Wild Rice, Watershed Restoration and Hands-on High School Learning 

As a first-year science teacher at Aldo Leopold Community School in Green Bay, Wis., Mark Valentine was looking for experts to help him teach lessons about our environment and ecosystems. He found the perfect way to fulfill this goal: growing wild rice in the classroom. 

Valentine was one of 17 teachers and more than 400 students from 14 schools who participated in the University of Wisconsin–Green Bay’s Wild Rice in the Classroom program during the 2021-2022 school year. The program engages local teachers and K-12 students in conservation efforts that enhance native wetland plant communities in the Bay of Green Bay coastal wetlands and beyond.

Students from Aldo Leopold Community School were eager to plant the rice they grew in their classrooms.

Teachers are given all the materials — lights, buckets, growing medium and wild rice seed — to successfully grow the rice. They also learn about the historical, cultural and ecological importance of Manoomin (wild rice in Ojibwe).   

“The students and I learned so much about the importance of wild rice for indigenous people and the ecosystem where it grows,” Valentine says. “It felt extra special to be a part of the process of helping to restore this plant to the watershed.” 

In May 2022, UW-Green Bay staff and students hosted a series of field trips to L.H. Barkhausen Waterfowl Preserve in Suamico, Wis., where teachers and more than 100 students transplanted their plants as part of a wetland restoration effort. In addition, students learned about freshwater turtles and met a painted turtle education ambassador, participated in a nature walk, and engaged in an interactive activity with Atlas Science Center staff to simulate the environmental and economic impacts of invasive species. 

“Students were able to actively participate in the growing and planting of a native species to combat a non-native. This activity gave them a sense of ownership of their environment and what they did does matter,” says Lynn Ponto, a teacher at Weyauwega-Fremont High School Science in Weyauwega, Wis. “Being able to plant under the guidance of professionals allowed them to feel the importance of protecting the diversity in our environment.”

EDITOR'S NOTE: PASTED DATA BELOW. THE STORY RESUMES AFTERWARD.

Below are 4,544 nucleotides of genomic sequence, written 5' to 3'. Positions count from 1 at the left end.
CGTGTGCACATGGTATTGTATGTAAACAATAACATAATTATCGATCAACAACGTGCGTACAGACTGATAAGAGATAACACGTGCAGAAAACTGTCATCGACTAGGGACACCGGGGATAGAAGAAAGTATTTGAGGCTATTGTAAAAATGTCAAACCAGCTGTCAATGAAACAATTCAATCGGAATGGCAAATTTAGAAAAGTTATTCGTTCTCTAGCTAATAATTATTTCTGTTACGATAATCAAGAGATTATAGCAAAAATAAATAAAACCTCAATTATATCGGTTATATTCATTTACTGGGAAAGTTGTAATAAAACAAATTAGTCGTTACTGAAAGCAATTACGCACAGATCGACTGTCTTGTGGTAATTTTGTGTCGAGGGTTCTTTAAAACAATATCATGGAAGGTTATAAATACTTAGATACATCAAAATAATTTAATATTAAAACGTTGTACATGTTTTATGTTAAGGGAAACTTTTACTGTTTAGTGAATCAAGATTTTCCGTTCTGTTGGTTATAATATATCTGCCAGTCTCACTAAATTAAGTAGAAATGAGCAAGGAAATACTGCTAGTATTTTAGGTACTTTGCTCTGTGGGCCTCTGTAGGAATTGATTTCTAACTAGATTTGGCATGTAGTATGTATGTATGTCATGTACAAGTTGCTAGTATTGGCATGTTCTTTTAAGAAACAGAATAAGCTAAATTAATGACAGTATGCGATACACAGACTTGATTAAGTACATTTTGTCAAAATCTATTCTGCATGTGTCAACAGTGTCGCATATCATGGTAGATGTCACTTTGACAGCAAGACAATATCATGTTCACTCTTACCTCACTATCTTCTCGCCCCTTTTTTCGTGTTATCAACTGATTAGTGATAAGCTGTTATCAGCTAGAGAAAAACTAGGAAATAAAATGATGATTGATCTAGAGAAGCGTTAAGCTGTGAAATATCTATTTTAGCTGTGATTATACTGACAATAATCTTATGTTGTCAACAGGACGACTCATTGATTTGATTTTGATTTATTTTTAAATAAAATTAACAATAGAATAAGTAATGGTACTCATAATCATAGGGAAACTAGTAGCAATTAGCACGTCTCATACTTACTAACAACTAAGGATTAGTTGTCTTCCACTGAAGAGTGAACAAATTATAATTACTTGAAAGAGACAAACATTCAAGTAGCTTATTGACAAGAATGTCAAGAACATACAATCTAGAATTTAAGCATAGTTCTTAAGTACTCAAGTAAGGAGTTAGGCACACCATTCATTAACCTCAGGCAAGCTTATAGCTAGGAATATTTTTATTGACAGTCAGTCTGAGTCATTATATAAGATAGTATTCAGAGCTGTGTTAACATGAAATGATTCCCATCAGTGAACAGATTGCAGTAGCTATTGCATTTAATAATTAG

Students also learned about diverse water science career experiences. Valentine says listening to UW-Green Bay students share their stories about pursuing degrees and careers in the natural resources inspired his students.  

“Many of my science students dream of following similar paths in the future!” he says. 

The field trips were supported by UW-Green Bay’s College of Science, Engineering and Technology, Atlas Science Center, Brown County Parks, and Ducks Unlimited, with funding from the U.S. Fish and Wildlife Service Coastal Program and NEW Water.  

This year, the Freshwater Collaborative of Wisconsin provided funding to UW-Green Bay to expand the program and further develop an educator network that will link water-related research activities in the region; help teachers share curriculum, best practices, data and resources; and fuel continued engagement in water science and student career development. 

These kinds of collaborations are important to Dave Landers, a sixth-grade science teacher at Pulaski Community Middle School in Pulaski, Wis., and Kelly Koller, technology integration specialist at Bay View Middle School in Green Bay. They facilitate an after-school program called Great Lakes Explorers, which connects students to the Great Lakes watershed. The wild rice program was a fantastic activity for the group.

Students learned about wild rice and ecosystems in various ways throughout the school year. Photo courtesy Dave Landers.

“Students really enjoyed planting our wild rice at Barkhausen, learning more about the cultural and scientific significance of wild rice in our area and doing other ecosystem-related activities,” Koller says.   

 Landers says place-based experiences engage and empower students to better understand the ecosystem, gain a cultural perspective and then take action within their local watersheds. It could also prompt them to explore water-related careers. 

“One of the highlights was surely putting on the rubber boots and getting their hands wet and feet dirty as they seeded and later planted the wild rice,” he says. “This experience is a great example of using the outdoor learning classroom to foster and engage students’ natural curiosity and wonder.”